Action was not taken sooner because of concerns about being seen as politically incorrect. An independent inquiry into the incident found that the “fear of being discriminatory led them to fail to discriminate between the appropriate and the abusive. These anxieties about discrimination have deep roots, we argue – in social work training, professional identity and organisational cultures, and the remedies for these go beyond the remit of any single council or inquiry report.”
As one social worker put it, “Everyone was saying, ‘Everything is not right, there is just something about them’. They were viewed as important foster carers, you didn’t want to be seen discriminating against a same-sex couple.”
This may be an extreme example of political correctness gone mad, but it is by no means unique. So frightened have we become of certain minority groups, that we will bend over backwards not to offend them, even if it means turning a blind eye to some clearly unacceptable behaviour.
The homosexual lobby in particular has become quite adept at bullying the rest of society into submission. And much of the mainstream media has been happy to comply. Indeed, it is very difficult to find any articles in much of the press today that dare to even suggest that the homosexual lobby might need to be challenged.
So successful have the homosexual activists been that a rigid censorship has taken hold of much of the press. When was the last time an article appeared critical of the homosexual movement in such papers as the Melbourne Age, the Canberra Times or the Sydney Morning Herald? Yet many hundreds of pro-gay articles would have appeared in these PC papers in recent years.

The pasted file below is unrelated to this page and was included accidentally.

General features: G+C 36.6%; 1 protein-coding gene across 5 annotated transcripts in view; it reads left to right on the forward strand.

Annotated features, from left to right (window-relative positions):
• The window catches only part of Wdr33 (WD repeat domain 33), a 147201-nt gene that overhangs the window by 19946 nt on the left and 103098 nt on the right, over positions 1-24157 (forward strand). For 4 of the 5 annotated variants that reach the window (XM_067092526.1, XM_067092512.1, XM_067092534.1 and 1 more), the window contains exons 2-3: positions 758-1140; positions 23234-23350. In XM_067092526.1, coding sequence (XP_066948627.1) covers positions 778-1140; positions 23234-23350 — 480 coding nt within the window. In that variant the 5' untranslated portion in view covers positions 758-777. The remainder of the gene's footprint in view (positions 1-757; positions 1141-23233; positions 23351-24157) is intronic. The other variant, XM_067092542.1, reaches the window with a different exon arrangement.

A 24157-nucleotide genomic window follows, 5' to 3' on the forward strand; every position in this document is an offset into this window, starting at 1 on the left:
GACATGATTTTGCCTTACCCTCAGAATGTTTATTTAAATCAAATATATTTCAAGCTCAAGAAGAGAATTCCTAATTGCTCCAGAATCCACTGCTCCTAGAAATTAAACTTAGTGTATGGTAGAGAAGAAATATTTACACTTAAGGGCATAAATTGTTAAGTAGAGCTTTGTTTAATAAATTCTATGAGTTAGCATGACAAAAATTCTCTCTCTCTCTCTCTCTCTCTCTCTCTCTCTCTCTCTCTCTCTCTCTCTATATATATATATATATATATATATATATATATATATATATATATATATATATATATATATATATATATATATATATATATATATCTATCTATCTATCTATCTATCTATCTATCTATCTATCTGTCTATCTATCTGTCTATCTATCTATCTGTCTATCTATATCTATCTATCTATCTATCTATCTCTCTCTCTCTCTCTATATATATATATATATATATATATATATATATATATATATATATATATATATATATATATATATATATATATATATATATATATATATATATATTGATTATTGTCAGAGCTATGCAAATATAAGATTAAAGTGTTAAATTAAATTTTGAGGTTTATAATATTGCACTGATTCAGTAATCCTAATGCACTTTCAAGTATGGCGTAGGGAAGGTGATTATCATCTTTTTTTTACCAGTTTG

We seem to be far more interested in placating the militant homosexual lobby than we are in defending innocent children. Here in the Australian state of Victoria, homosexuals can also foster children. While most homosexuals do not abuse children, a significant number do.
One study of 4,340 adults found that about a third of those who reported having been molested were homosexually molested. And another study reported in the Journal of Sex and Marital Therapy found that homosexual paedophiles victimise far more children than do heterosexual paedophiles (150 to 20).
As a recent example of all this, the founder of an under-18 homosexual disco in Melbourne was recently charged with 11 counts of sexual assault involving a child under 16 years of age.
If there is a known risk to children, then measures should be taken to minimise that risk, not increase it. But in an age of political correctness, most Western governments are far too concerned about pandering to noisy minority groups than they are with putting the welfare of children first.
But as mentioned, when we grant special rights and privileges to certain groups, often it is the rest of society which suffers. That was certainly the case in the UK recently. And far too often it is the case elsewhere as well.
It is hoped that some sanity will one day soon return to the West, and that we will start putting the community good ahead of vacuous notions of tolerance; and that we start taking seriously the interests of children, rather than those of aggressive minority groups.